As the years passed, life-changing events shaped the very core of my existence. In Los Angeles, I created a new life and made plenty of new friends. My financial survival and mother’s illness became my main sticking points, and dating took a backseat. I travelled by myself, eventually leading me back to Israel. As I stood over Jerusalem and felt the wind whip around me, I made peace with years of anger and began treating myself well, which showed on the outside and the inside. Life wasn’t perfect, but it was mine, and I took full ownership of it. Although he never escaped from my mind, I became much, much more than my mind could possibly imagine. There were parts of me that were certainly similar, but as an overall person, I had definitely changed.
I’d run into him from time to time, playing it ice cool as my stomach would drop at the sight of him. If things got really bad for me emotionally as he would play me trying to get me to talk to him, I would become agitated and aggravated for about a week while trying to shake off the shock to my system. Yet deep down, although he used to know me better than anyone, I wondered if we had a conversation whether we could talk to one another anymore. He was different, and I was no longer the girl he knew; I was more confident, sassier, smarter and courageous. The space he once occupied as my Superman was the one I took up as my own savior in times of trouble.
Suddenly, as if it had taken forever and at the same time happened overnight, I began talking to a new boy. Although we had known each other for a while, we started spending time together just the two of us. We went into music shops and sang songs. He played piano and guitar for me and laughed at all my jokes. We would talk for hours and I could feel myself opening up to him like a flower. Something was telling me inside to let the walls come down, to let him closer to me in whatever form it took.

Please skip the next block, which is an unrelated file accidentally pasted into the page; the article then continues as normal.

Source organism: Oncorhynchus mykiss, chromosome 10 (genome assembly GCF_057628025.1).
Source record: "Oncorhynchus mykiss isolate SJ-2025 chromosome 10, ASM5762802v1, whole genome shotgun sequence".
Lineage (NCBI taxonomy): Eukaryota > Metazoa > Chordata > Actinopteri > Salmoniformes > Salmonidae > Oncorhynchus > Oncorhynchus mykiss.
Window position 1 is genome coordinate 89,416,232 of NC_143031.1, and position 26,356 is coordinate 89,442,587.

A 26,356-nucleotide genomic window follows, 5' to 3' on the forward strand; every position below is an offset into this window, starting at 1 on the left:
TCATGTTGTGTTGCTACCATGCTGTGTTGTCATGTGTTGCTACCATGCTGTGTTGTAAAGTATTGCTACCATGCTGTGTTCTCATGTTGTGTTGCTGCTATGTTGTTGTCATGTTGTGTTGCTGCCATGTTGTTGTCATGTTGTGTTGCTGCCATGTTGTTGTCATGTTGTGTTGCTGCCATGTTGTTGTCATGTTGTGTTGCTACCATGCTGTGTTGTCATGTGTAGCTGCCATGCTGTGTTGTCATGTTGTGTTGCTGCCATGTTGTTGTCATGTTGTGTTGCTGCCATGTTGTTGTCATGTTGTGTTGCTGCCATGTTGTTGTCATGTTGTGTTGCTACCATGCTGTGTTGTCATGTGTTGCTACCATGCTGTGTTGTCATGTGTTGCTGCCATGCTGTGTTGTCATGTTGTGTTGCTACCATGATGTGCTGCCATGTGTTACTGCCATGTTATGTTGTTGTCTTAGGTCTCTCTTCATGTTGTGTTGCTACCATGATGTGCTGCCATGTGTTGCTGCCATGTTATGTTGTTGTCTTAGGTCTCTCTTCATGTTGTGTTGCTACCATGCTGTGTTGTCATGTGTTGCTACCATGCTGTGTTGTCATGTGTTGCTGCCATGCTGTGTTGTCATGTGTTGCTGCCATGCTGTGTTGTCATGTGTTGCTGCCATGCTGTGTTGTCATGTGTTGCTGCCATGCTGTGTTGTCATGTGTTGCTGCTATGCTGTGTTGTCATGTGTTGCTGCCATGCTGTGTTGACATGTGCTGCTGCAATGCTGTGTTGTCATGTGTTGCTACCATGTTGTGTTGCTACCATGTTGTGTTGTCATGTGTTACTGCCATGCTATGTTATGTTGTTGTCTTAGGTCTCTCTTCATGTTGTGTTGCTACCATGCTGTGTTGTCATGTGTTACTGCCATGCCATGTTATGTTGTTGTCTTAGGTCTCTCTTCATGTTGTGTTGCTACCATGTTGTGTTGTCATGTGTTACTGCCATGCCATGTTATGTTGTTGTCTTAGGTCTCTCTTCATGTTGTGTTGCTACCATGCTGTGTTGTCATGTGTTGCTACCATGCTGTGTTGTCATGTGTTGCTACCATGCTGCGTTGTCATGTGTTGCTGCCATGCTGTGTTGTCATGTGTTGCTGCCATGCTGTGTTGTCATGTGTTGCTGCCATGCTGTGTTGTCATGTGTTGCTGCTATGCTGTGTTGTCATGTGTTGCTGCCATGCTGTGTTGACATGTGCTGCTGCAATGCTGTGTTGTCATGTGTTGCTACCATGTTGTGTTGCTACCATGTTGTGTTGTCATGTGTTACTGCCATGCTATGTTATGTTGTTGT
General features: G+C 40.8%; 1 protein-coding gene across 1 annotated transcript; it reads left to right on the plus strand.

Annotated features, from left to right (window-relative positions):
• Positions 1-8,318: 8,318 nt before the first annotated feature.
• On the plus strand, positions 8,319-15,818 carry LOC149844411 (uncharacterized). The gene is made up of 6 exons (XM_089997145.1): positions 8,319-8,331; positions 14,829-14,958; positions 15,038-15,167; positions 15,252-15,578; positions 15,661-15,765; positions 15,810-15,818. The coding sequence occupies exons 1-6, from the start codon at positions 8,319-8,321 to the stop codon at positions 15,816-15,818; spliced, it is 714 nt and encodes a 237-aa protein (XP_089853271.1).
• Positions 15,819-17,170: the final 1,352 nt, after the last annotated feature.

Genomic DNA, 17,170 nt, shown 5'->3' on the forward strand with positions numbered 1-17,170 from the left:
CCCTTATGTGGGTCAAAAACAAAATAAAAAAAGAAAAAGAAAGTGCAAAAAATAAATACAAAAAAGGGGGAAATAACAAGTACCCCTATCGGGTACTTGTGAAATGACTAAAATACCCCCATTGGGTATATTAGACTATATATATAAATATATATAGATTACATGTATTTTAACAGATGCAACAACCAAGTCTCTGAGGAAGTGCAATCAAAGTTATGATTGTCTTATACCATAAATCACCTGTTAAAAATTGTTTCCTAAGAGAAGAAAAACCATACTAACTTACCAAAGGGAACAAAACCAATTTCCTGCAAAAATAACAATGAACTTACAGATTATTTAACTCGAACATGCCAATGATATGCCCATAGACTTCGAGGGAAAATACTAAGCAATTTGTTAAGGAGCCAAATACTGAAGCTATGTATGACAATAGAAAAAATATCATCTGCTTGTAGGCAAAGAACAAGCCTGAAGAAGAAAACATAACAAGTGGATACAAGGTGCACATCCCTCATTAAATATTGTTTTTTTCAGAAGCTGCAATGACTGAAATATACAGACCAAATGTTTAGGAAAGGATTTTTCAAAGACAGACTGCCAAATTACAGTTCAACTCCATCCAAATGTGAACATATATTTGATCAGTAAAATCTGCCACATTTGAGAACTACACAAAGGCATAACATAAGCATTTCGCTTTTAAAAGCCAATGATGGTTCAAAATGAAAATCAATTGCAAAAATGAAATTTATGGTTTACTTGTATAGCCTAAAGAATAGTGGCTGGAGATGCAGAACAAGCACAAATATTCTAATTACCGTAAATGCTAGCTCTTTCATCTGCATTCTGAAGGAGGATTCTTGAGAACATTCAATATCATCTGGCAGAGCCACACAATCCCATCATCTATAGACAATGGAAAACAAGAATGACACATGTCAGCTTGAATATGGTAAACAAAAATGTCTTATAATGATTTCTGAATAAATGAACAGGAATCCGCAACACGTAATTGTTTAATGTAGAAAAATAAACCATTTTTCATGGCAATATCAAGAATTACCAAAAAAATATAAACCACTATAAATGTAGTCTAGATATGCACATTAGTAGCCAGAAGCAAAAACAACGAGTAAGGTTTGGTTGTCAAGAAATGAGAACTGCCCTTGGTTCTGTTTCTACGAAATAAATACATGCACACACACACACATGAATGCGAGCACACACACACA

But as we walked down Ventura Boulevard with linked arms and I brought up that other boy who once had my heart and how he broke me, I felt the mood shift between us. Looking into the new boy’s eyes, I realized that if he was falling for me like I thought he was, he was smitten with a shackled woman, chained helplessly to her past and to the ghost of a man who no longer existed her world. It wasn’t fair to him, but above all, it wasn’t fair to me. I deserved to be happy with someone who made me feel safe and cared for, who let me be who I am and loved me for it. Was it this new guy? Although I hoped it was, I didn’t know and still don’t. But I would never know until I let go of the ghost.
As “Kryptonite” played on the radio, I headed up the hillside to Griffith Observatory, my favorite place in Los Angeles. I hadn’t been up there in years, and the last time I probably wasn’t single, but my heart leapt in the sight of its white walls and dark domes. As I climbed to the rooftop and the wind whipped around me, I looked out on downtown and was reminded of Jerusalem, of sending off my anger into the wind in hopes for future happiness. And I stood on the rooftop as my hair crashed around my face, I did it once more, and let the Superman fly over the skyline.
The chains were released, and I felt free. With music playing in my ears, my smile was deep as I wandered through the grounds, looking out on the city where I chose three years ago to make my new home. On the way down the hillside, instead of thinking of my past, I thought of a dream apartment in Los Feliz, a new car, a job that would thrill me. The new boy flitted in and out of my mind’s eye, but I would see him soon enough and whatever would come of it would come.
But there were bigger issues at hand under that bright blue sky: After all, the next day would be Passover, and with my family and friends by my side, I would be able to sit at the Seder and celebrate my freedom, in all of its forms.